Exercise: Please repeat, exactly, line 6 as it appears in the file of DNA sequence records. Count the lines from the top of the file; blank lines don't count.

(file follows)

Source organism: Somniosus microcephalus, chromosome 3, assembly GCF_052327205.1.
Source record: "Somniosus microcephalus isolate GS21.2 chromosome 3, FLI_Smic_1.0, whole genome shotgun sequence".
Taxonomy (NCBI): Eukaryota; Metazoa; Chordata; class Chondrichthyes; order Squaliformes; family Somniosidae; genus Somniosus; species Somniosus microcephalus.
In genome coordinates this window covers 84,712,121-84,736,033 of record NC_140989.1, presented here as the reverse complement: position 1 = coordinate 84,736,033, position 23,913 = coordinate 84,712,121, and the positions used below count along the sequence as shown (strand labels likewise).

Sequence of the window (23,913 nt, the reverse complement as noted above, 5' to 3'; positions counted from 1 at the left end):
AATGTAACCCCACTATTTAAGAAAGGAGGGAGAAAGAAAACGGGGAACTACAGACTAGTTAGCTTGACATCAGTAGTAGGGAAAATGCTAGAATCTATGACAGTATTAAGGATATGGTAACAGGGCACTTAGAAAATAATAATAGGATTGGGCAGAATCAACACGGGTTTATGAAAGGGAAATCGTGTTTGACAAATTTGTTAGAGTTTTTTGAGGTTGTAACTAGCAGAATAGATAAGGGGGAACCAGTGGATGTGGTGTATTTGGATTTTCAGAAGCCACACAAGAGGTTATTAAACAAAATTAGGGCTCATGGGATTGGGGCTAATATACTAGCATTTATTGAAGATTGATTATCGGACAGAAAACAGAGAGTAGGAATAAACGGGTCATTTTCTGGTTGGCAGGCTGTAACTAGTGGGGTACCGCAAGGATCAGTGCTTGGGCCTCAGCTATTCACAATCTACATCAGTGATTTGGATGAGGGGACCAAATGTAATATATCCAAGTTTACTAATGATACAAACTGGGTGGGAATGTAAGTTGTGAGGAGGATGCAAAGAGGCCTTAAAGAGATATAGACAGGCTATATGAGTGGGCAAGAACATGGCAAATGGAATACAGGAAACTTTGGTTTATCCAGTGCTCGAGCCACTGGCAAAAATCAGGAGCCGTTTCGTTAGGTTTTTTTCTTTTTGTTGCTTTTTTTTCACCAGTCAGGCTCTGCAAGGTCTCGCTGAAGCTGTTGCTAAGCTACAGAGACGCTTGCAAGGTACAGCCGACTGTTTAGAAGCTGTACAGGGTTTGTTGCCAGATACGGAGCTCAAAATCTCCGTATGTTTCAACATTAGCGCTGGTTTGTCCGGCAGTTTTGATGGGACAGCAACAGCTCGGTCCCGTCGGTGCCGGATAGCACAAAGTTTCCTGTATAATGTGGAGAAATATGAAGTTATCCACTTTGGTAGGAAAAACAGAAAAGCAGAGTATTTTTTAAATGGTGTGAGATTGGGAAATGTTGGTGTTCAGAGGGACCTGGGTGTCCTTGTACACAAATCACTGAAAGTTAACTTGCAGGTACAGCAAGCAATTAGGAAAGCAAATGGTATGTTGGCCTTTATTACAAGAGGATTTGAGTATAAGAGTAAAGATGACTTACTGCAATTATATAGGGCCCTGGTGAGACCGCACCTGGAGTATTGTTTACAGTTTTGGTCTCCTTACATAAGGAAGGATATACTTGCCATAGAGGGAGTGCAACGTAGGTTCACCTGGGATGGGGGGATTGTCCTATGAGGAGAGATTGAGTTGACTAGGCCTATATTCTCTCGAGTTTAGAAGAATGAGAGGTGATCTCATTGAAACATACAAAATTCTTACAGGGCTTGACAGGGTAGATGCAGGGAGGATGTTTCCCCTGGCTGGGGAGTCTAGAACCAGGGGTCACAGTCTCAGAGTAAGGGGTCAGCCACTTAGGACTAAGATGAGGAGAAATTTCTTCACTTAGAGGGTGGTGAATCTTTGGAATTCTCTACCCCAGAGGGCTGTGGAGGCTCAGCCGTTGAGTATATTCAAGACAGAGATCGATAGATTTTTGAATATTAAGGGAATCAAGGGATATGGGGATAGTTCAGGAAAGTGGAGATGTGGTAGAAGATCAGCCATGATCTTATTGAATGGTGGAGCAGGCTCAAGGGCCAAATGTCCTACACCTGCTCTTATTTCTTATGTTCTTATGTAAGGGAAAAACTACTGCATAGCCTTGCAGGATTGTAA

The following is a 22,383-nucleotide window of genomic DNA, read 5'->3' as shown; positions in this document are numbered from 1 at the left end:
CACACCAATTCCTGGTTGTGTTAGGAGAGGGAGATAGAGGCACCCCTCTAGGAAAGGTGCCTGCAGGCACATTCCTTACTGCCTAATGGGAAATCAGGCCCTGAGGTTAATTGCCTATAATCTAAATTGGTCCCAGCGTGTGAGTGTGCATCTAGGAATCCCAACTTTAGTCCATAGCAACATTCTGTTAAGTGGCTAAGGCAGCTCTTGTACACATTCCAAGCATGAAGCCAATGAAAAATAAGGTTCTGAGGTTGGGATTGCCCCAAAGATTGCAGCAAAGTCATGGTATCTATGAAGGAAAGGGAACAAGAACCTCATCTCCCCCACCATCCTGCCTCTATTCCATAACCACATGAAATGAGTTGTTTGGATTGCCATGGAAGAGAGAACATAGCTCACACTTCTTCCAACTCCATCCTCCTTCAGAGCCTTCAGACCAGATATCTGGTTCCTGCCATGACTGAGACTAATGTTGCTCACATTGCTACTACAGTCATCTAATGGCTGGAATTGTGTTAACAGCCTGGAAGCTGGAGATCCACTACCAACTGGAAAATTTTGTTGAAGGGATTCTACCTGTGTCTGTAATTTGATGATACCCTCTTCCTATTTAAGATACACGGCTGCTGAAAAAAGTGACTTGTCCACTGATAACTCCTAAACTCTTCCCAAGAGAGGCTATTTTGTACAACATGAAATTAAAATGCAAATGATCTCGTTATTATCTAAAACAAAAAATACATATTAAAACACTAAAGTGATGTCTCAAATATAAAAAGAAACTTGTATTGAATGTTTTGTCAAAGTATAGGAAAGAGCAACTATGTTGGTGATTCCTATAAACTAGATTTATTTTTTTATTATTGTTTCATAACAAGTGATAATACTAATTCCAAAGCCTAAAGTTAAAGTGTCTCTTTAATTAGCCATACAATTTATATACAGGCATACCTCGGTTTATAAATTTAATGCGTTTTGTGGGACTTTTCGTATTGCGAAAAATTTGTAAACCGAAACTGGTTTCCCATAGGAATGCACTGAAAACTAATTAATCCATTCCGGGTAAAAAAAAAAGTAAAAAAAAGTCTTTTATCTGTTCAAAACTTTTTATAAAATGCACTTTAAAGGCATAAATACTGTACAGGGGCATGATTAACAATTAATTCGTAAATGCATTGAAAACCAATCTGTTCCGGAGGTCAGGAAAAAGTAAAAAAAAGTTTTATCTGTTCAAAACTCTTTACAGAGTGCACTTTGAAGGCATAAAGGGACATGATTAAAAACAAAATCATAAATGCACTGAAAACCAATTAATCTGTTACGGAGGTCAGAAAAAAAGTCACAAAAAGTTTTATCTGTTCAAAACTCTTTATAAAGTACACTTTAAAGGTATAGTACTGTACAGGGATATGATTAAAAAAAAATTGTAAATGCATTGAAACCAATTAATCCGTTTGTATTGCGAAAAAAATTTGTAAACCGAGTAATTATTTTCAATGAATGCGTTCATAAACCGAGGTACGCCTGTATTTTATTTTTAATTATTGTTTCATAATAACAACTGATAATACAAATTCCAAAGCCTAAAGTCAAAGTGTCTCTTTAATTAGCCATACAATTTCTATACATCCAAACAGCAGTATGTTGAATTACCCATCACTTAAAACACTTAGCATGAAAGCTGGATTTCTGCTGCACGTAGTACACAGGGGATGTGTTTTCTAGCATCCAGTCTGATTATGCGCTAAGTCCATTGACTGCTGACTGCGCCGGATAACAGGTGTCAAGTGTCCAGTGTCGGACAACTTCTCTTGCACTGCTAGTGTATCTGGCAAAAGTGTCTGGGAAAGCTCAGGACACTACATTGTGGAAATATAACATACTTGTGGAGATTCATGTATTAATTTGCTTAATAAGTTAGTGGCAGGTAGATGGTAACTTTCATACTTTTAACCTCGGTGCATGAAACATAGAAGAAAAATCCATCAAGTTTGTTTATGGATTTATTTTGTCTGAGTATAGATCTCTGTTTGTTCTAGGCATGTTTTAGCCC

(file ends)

AATGTAACCCCACTATTTAAGAAAGGAGGGAGAAAGAAAACGGGGAACTACAGACTAGTTAGCTTGACATCAGTAGTAGGGAAAATGCTAGAATCTATGACAGTATTAAGGATATGGTAACAGGGCACTTAGAAAATAATAATAGGATTGGGCAGAATCAACACGGGTTTATGAAAGGGAAATCGTGTTTGACAAATTTGTTAGAGTTTTTTGAGGTTGTAACTAGCAGAATAGATAAGGGGGAACCAGTGGATGTGGTGTATTTGGATTTTCAGAAGCCACACAAGAGGTTATTAAACAAAATTAGGGCTCATGGGATTGGGGCTAATATACTAGCATTTATTGAAGATTGATTATCGGACAGAAAACAGAGAGTAGGAATAAACGGGTCATTTTCTGGTTGGCAGGCTGTAACTAGTGGGGTACCGCAAGGATCAGTGCTTGGGCCTCAGCTATTCACAATCTACATCAGTGATTTGGATGAGGGGACCAAATGTAATATATCCAAGTTTACTAATGATACAAACTGGGTGGGAATGTAAGTTGTGAGGAGGATGCAAAGAGGCCTTAAAGAGATATAGACAGGCTATATGAGTGGGCAAGAACATGGCAAATGGAATACAGGAAACTTTGGTTTATCCAGTGCTCGAGCCACTGGCAAAAATCAGGAGCCGTTTCGTTAGGTTTTTTTCTTTTTGTTGCTTTTTTTTCACCAGTCAGGCTCTGCAAGGTCTCGCTGAAGCTGTTGCTAAGCTACAGAGACGCTTGCAAGGTACAGCCGACTGTTTAGAAGCTGTACAGGGTTTGTTGCCAGATACGGAGCTCAAAATCTCCGTATGTTTCAACATTAGCGCTGGTTTGTCCGGCAGTTTTGATGGGACAGCAACAGCTCGGTCCCGTCGGTGCCGGATAGCACAAAGTTTCCTGTATAATGTGGAGAAATATGAAGTTATCCACTTTGGTAGGAAAAACAGAAAAGCAGAGTATTTTTTAAATGGTGTGAGATTGGGAAATGTTGGTGTTCAGAGGGACCTGGGTGTCCTTGTACACAAATCACTGAAAGTTAACTTGCAGGTACAGCAAGCAATTAGGAAAGCAAATGGTATGTTGGCCTTTATTACAAGAGGATTTGAGTATAAGAGTAAAGATGACTTACTGCAATTATATAGGGCCCTGGTGAGACCGCACCTGGAGTATTGTTTACAGTTTTGGTCTCCTTACATAAGGAAGGATATACTTGCCATAGAGGGAGTGCAACGTAGGTTCACCTGGGATGGGGGGATTGTCCTATGAGGAGAGATTGAGTTGACTAGGCCTATATTCTCTCGAGTTTAGAAGAATGAGAGGTGATCTCATTGAAACATACAAAATTCTTACAGGGCTTGACAGGGTAGATGCAGGGAGGATGTTTCCCCTGGCTGGGGAGTCTAGAACCAGGGGTCACAGTCTCAGAGTAAGGGGTCAGCCACTTAGGACTAAGATGAGGAGAAATTTCTTCACTTAGAGGGTGGTGAATCTTTGGAATTCTCTACCCCAGAGGGCTGTGGAGGCTCAGCCGTTGAGTATATTCAAGACAGAGATCGATAGATTTTTGAATATTAAGGGAATCAAGGGATATGGGGATAGTTCAGGAAAGTGGAGATGTGGTAGAAGATCAGCCATGATCTTATTGAATGGTGGAGCAGGCTCAAGGGCCAAATGTCCTACACCTGCTCTTATTTCTTATGTTCTTATGTAAGGGAAAAACTACTGCATAGCCTTGCAGGATTGTAA